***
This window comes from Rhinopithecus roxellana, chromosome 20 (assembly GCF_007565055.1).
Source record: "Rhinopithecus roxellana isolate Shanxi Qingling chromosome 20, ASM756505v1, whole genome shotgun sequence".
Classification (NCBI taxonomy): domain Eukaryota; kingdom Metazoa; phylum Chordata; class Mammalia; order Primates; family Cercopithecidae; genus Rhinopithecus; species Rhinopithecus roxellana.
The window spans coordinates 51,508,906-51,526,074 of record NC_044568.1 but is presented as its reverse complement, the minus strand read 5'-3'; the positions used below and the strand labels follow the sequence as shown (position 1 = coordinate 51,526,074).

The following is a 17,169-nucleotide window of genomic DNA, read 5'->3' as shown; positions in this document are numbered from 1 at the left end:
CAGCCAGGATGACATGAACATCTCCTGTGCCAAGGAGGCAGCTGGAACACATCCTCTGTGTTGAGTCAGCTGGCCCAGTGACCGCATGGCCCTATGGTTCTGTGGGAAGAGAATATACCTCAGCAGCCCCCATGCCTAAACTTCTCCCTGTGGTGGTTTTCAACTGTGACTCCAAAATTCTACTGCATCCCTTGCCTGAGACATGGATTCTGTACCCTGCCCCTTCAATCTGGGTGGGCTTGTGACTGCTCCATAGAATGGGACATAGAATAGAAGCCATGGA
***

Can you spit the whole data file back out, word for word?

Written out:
This window comes from Rhinopithecus roxellana, chromosome 20 (assembly GCF_007565055.1).
Source record: "Rhinopithecus roxellana isolate Shanxi Qingling chromosome 20, ASM756505v1, whole genome shotgun sequence".
Classification (NCBI taxonomy): domain Eukaryota; kingdom Metazoa; phylum Chordata; class Mammalia; order Primates; family Cercopithecidae; genus Rhinopithecus; species Rhinopithecus roxellana.
The window spans coordinates 51,508,906-51,526,074 of record NC_044568.1 but is presented as its reverse complement, the minus strand read 5'-3'; the positions used below and the strand labels follow the sequence as shown (position 1 = coordinate 51,526,074).

The following is a 17,169-nucleotide window of genomic DNA, read 5'->3' as shown; positions in this document are numbered from 1 at the left end:
CAGCCAGGATGACATGAACATCTCCTGTGCCAAGGAGGCAGCTGGAACACATCCTCTGTGTTGAGTCAGCTGGCCCAGTGACCGCATGGCCCTATGGTTCTGTGGGAAGAGAATATACCTCAGCAGCCCCCATGCCTAAACTTCTCCCTGTGGTGGTTTTCAACTGTGACTCCAAAATTCTACTGCATCCCTTGCCTGAGACATGGATTCTGTACCCTGCCCCTTCAATCTGGGTGGGCTTGTGACTGCTCCATAGAATGGGACATAGAATAGAAGCCATGGA